After a tentative start to the week, the mood was more downbeat on Tuesday. This is how it ended on Wall Street on the second trading day of the week:
- The Nasdaq index fell 0.7 percent.
- The Dow Jones index fell 0.2 percent.
- The S&P 500 index fell 0.5 percent.
In the early hours of the morning, weaker-than-expected numbers came from China, which took an immediate hit when trading opened in Europe a few hours later. All the leading indices ended the day in the red, with the exception of the DAX in Frankfurt, which barely managed to rise. On the Oslo Stock Exchange, the main index fell by 0.89 percent.
The interest rate on US government bonds with maturities of two and ten years is 4.02 percent and 3.51 percent, respectively.
Talks about religion
In addition to lower inflation, the market turned its attention to Washington, D.C., where politicians on both sides of the aisle continued negotiations over the much-discussed debt ceiling.
US Treasury Secretary Janet Yellen has stated several times in recent weeks that a solution must be found to avoid an “economic disaster,” as she called it Monday. President Joe Biden and Republican Kevin McCarthy will meet on Tuesday for new talks.
That the United States is close to defaulting on its debt is nothing new, and this time it is also expected that politicians will agree to raise the ceiling. However, high inflation, a banking crisis, and fear of a recession all deal further blows to the situation in 2023.
The meeting between Biden, McCarthy and other senior politicians from both sides will take place at 16.00 local time and the parties have warned that the meeting is simply a conversation about the way forward. According to many international media, no final agreement is expected.
Biden and the Democrats have been clear that raising the debt ceiling is non-negotiable and should come without conditions, while Republicans want a deal to raise the debt ceiling to also include cuts in public spending.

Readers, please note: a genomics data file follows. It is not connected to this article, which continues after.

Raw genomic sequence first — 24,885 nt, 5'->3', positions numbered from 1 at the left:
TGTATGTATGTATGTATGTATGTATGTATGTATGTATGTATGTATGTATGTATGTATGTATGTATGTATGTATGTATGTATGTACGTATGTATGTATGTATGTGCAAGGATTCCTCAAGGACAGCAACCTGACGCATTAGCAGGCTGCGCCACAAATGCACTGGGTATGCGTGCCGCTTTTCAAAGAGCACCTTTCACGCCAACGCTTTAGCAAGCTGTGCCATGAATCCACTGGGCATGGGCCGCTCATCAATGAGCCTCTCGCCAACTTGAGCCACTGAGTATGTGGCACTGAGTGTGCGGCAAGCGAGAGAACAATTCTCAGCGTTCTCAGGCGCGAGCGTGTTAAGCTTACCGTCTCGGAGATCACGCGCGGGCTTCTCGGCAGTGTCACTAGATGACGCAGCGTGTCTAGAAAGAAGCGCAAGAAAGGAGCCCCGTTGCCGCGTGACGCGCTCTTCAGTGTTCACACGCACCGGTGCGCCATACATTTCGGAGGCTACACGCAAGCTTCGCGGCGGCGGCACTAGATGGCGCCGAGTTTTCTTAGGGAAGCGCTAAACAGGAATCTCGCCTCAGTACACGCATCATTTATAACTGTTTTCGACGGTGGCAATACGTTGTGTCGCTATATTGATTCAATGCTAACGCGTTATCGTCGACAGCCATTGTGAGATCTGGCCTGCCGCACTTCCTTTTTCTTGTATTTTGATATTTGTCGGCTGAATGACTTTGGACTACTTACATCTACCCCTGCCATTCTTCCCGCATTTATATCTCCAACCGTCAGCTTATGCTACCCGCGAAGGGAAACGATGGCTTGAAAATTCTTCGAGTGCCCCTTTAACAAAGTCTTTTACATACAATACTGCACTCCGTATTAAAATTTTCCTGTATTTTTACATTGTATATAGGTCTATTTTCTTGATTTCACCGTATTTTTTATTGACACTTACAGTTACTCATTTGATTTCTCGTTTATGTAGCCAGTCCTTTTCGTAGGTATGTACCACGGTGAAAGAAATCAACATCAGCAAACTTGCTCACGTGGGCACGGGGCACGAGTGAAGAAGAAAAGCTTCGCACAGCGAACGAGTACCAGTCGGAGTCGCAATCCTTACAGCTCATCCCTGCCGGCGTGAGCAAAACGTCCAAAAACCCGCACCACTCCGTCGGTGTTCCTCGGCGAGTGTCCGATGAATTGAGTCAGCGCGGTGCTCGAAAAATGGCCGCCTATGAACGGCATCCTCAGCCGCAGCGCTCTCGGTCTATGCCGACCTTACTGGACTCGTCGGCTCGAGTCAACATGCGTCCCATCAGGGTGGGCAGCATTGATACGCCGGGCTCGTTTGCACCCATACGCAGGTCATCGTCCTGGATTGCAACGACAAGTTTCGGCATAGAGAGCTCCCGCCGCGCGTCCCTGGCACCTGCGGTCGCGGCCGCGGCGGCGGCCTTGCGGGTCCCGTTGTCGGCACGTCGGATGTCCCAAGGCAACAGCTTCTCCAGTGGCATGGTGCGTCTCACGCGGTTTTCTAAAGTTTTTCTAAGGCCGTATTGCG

However, there is agreement on one thing: Neither side wants a short-term solution that only postpones a new debt situation until the end of September. McCarthy said on Tuesday that a long-term solution is what is needed.
If the United States ends up defaulting, it will be the first time in history. The deadline is June 1.
Does not exclude an increase in interest rates
On Wednesday, the stage was set for inflation numbers from both the US and Norway for April. In the former country, the annual growth rate of five percent is expected last month. Disney also provides the quarterly numbers on Wednesday evening, Norwegian time.
The US inflation rate has fallen steadily since last summer, but it is still well above the 2% target. If prior estimates are correct, then total inflation in April will be at the same level as in March.
As is known, the peak was reached in June last year, when the annual rate was 9.1 percent.
Core inflation in the United States is expected to be 5.4 percent in April, down only slightly from the annual rate in March.
New York Fed President John Williams said at an event in the city on Tuesday that the central bank would not rule out further rate hikes.
– We did not say that we have finished raising interest rates. If it became expedient to do so, he said, it would be done.
Williams emphasized that the underlying strength of the US economy and the risk of a credit crunch are some of the things that will be measured against each other at the next interest rate meeting in June.
As is known, the US Central Bank raised the key interest rate to a range of 5.0 to 5.25 percent last week, with Central Bank Chairman Jerome Powell stating that the Monetary Policy Committee “will make decisions to a greater extent from one meeting to the next.”
The Fed chairman emphasized several times during the press conference that the central bank wants to bring inflation down to the 2 percent target, and when asked about possible interest rate cuts in the future, he replied that interest rate cuts would be irrelevant as long as inflation remains high.
For now, the market believes that the Fed will keep interest rates on hold at its next meeting on June 14, with a slight possibility of another rate hike. However, little possibility of cuts at the end of August was priced in, even after last week’s strong jobs numbers (Nonfarm Payrolls).
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